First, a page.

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FA lags behind in ‘pledge’ on Qatari stadium workers’ rights, says Amnesty International

FA lags behind its counterparts in ‘pledging’ on Qatari stadium workers’ rights ahead of the 2022 World Cup, claims Amnesty International … urging them to ‘take their responsibilities seriously’ after England qualify for the controversial tournament

  • The FA signed a ‘memorandum of understanding’ with Qatar three years ago
  • England manager Gareth Southgate said the team wanted to understand the issues
  • But there has been no request for a meeting with Amnesty International.
  • Denmark is far ahead in an attempt to highlight Qatar’s human rights issues


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Amnesty International has said that the FA has been less ‘committed’ to the plight of Qatari stadium workers than other countries and has urged them to ‘take their responsibilities seriously’ now that they have reached the World Cup in Qatar. 2022.

The FA, which signed a ‘memorandum of understanding’ with Qatar in 2018, has not made any meaningful comment on human rights since the team qualified last Monday.

Despite England coach Gareth Southgate claiming that the team wanted to understand the issues, a meeting with Amnesty has not been requested, who last discussed the issue with the FA in Qatar in March 2020.

The FA has been less 'committed' to the plight of Qatar's stadium workers than other countries, Amnesty International insists

The FA has been less ‘committed’ to the plight of Qatar’s stadium workers than other countries, Amnesty International insists

The FA signed a 'memorandum of understanding' with Qatar in 2018 (pictured: FA Executive Director Mark Bullingham)

The FA signed a 'memorandum of understanding' with Qatar in 2018 (pictured: FA Executive Director Mark Bullingham)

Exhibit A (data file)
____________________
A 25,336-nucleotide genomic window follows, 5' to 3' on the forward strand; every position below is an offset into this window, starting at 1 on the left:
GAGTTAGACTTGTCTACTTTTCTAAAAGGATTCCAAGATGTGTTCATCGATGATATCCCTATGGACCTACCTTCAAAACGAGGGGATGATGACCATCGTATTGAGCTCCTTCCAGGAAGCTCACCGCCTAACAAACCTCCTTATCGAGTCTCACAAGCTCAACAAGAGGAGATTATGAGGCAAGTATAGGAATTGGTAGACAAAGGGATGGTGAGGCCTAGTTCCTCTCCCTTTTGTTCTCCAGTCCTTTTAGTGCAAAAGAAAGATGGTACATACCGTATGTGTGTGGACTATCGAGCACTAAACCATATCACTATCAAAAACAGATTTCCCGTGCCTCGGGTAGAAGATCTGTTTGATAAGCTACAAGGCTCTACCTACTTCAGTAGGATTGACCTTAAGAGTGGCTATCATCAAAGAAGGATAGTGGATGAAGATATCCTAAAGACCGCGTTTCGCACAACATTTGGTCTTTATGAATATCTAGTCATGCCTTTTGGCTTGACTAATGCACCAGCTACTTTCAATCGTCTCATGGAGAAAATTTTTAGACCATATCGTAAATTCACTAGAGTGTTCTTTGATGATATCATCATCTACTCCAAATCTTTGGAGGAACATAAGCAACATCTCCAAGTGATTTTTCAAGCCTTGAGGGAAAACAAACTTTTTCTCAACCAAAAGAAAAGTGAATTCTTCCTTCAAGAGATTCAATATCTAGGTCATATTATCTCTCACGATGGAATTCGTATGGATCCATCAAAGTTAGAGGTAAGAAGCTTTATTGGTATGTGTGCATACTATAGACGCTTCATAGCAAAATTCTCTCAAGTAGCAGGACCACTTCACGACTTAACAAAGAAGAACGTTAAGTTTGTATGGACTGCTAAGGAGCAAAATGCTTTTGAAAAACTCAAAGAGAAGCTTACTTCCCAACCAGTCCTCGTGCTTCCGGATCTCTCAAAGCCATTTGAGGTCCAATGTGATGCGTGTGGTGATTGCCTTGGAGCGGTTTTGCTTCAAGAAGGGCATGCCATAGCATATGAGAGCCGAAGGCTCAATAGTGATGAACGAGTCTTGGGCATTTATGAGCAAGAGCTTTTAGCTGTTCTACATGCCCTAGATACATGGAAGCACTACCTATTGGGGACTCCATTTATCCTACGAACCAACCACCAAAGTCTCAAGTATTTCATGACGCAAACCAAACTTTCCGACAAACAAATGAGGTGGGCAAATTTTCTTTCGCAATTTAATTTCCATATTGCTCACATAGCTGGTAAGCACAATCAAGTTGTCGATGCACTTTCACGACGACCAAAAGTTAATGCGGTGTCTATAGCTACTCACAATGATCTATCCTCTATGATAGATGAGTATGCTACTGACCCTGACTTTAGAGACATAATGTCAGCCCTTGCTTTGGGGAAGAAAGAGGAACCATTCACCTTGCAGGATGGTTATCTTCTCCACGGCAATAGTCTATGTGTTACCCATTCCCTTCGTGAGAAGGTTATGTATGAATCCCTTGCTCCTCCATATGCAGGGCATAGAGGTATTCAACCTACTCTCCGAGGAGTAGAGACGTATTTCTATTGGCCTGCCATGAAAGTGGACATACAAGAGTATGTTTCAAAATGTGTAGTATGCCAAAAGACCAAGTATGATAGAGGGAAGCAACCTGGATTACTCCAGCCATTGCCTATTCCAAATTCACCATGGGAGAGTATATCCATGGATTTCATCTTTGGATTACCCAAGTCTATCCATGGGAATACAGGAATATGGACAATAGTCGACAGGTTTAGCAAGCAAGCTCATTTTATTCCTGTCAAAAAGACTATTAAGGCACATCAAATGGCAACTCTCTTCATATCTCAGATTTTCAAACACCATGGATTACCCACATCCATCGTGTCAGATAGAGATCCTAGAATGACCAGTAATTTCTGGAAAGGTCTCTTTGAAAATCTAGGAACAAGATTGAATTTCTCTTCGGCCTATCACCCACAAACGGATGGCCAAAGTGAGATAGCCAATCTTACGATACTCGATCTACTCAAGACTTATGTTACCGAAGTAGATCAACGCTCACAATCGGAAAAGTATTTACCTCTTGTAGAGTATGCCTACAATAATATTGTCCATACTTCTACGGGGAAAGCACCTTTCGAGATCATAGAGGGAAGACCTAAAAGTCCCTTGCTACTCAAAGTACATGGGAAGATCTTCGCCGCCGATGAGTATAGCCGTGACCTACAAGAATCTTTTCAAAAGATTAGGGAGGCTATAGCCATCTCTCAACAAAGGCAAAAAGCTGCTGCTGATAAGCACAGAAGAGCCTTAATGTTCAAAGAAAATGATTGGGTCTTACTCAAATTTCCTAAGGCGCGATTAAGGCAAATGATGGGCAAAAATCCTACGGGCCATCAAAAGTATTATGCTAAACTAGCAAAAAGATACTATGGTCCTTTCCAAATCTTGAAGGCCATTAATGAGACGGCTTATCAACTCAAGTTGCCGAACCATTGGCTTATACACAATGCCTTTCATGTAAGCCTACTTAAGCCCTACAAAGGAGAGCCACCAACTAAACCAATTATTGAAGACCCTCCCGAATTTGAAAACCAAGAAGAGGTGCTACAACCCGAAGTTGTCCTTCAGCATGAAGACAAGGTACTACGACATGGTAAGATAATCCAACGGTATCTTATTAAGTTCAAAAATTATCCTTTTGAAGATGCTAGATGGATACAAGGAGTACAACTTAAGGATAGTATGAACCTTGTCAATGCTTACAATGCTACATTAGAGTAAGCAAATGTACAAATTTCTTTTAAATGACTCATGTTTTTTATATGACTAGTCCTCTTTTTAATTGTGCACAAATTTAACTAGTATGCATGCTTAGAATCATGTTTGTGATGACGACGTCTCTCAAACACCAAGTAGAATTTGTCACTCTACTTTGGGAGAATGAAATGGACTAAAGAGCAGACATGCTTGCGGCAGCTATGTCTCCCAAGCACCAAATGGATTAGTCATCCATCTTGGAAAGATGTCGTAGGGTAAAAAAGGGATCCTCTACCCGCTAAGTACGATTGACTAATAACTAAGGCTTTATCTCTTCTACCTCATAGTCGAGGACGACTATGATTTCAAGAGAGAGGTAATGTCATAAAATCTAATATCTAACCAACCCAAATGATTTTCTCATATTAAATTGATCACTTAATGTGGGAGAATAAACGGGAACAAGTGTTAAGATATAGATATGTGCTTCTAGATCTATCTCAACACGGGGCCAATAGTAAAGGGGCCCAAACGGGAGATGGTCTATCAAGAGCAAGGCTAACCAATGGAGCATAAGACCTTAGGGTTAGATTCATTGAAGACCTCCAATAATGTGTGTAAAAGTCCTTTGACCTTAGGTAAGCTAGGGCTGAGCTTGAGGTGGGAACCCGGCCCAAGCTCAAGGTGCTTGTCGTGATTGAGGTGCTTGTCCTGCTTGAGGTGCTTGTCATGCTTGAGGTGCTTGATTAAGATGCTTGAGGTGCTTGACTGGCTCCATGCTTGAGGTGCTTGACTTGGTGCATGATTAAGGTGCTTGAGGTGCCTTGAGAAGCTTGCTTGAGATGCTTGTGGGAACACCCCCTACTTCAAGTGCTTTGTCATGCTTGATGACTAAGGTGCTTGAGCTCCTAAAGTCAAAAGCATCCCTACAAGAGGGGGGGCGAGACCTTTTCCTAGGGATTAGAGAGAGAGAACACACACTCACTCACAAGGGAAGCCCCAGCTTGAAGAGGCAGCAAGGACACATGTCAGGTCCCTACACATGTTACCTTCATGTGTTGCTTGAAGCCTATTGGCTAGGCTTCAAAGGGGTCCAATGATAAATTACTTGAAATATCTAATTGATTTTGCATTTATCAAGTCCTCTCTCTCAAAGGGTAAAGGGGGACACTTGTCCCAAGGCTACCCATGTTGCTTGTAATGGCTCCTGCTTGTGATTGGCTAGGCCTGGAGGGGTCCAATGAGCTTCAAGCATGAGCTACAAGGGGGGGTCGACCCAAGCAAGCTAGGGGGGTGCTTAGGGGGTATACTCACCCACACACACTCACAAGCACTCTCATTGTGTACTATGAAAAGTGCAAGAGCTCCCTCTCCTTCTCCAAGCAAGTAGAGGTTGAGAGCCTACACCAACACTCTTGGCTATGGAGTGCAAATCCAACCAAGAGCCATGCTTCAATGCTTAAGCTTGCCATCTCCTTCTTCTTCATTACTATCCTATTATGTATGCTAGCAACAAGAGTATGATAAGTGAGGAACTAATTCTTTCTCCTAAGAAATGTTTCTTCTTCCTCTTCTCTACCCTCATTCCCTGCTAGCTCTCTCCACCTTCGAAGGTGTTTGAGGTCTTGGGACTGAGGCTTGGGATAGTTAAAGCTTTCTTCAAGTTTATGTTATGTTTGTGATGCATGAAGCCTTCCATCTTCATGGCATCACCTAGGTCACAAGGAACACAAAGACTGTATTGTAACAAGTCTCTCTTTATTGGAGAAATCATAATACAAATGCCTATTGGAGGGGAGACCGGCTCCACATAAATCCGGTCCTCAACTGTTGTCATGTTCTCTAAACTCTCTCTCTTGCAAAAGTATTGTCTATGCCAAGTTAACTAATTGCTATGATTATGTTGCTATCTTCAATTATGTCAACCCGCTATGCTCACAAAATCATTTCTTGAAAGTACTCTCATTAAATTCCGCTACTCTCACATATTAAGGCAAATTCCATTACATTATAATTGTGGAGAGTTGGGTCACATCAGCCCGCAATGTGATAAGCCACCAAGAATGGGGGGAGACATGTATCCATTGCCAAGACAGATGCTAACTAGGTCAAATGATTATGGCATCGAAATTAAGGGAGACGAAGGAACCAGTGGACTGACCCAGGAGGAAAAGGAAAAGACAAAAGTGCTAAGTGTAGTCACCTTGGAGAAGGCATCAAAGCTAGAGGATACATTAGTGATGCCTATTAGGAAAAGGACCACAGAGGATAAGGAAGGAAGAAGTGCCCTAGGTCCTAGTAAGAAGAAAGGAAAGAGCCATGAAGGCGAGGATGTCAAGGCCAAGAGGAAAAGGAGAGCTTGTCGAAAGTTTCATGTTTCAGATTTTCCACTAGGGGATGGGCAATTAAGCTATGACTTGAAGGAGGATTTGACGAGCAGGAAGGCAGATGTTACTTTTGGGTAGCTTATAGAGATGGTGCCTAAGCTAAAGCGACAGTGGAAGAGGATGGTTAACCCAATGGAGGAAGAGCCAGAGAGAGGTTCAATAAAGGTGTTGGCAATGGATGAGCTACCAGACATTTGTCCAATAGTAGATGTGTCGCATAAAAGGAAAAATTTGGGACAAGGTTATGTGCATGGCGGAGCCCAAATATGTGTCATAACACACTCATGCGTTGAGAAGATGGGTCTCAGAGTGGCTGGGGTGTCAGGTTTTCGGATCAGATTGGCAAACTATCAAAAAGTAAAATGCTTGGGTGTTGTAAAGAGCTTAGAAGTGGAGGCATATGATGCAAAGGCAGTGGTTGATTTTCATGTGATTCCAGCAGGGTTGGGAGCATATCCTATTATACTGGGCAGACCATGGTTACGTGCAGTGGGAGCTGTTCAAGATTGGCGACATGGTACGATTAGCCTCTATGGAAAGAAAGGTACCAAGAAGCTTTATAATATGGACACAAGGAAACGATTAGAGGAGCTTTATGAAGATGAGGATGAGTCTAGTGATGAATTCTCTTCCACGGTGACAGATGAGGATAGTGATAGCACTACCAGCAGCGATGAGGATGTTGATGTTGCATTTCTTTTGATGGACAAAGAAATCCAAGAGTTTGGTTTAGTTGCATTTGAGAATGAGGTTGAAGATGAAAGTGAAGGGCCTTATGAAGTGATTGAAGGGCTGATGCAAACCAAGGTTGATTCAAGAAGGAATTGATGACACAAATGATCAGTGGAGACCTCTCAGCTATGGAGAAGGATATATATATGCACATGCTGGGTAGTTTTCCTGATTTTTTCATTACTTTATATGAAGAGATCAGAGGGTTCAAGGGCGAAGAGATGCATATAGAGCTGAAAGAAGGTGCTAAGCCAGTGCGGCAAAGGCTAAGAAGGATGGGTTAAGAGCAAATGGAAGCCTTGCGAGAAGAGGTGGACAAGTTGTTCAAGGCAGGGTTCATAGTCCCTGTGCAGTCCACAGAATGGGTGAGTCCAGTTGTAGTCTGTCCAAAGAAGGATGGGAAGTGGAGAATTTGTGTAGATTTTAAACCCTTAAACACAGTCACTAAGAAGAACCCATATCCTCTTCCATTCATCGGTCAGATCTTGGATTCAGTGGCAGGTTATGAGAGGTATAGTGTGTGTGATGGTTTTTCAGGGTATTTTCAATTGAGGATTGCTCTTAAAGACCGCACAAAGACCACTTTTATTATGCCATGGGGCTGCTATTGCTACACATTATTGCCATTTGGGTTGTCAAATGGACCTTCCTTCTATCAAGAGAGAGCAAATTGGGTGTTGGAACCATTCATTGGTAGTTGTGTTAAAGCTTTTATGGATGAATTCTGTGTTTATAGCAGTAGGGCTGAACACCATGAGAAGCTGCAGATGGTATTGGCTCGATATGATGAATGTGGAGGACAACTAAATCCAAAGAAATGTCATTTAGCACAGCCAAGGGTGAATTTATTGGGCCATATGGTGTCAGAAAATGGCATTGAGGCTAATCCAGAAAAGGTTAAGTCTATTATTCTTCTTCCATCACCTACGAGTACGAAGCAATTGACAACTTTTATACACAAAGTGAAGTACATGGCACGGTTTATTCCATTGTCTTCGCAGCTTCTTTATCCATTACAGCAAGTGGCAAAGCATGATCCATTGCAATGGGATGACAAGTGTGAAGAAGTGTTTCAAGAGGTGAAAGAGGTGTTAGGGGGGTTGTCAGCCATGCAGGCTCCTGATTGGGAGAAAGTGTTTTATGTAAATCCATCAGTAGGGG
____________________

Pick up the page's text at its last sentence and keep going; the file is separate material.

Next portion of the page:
The FA signed a ‘memorandum of understanding’ with Qatar in 2018 (pictured: FA Executive Director Mark Bullingham)

May Romanos, Amnesty International’s Gulf Researcher on Migrants’ Rights, said the BBC Sports Desk podcast: ‘We had a meeting with the English Football Association in March last year, where we started the conversation about the role they could play in the run-up to this World Cup. But we have not had any additional commitment to them, unlike other AFs.

‘Maybe their mentality was that they are not qualified, so we are not part of this. But maybe now they have, maybe their position will change. We urge them to take their responsibilities seriously and will be delighted to carry them forward with them. ‘

Denmark, who have also qualified, is far ahead of England in trying to highlight human rights issues in the Gulf state.

Denmark is far ahead in its attempt to highlight Qatar's human rights issues

Denmark is far ahead in its attempt to highlight Qatar's human rights issues

Denmark is far ahead in its attempt to highlight Qatar’s human rights issues

Chief Executive Officer Jacob Jensen said his sponsors would not conduct any commercial activity in Qatar and their names would not appear on the team’s training jersey. Instead, the Danes will carry human rights messages when they train at the tournament.

Jensen said: ‘We will be in dialogue with our sponsors, to see if we can find some kind of statement with them, on human rights, that is sufficient. We will consult Amnesty International on this.

‘We have a dialogue with our fans right now. We are saying that it is the choice of each fan if they want to go [to Qatar] or not. We want the reforms in Qatar to be even faster than they are now. ‘

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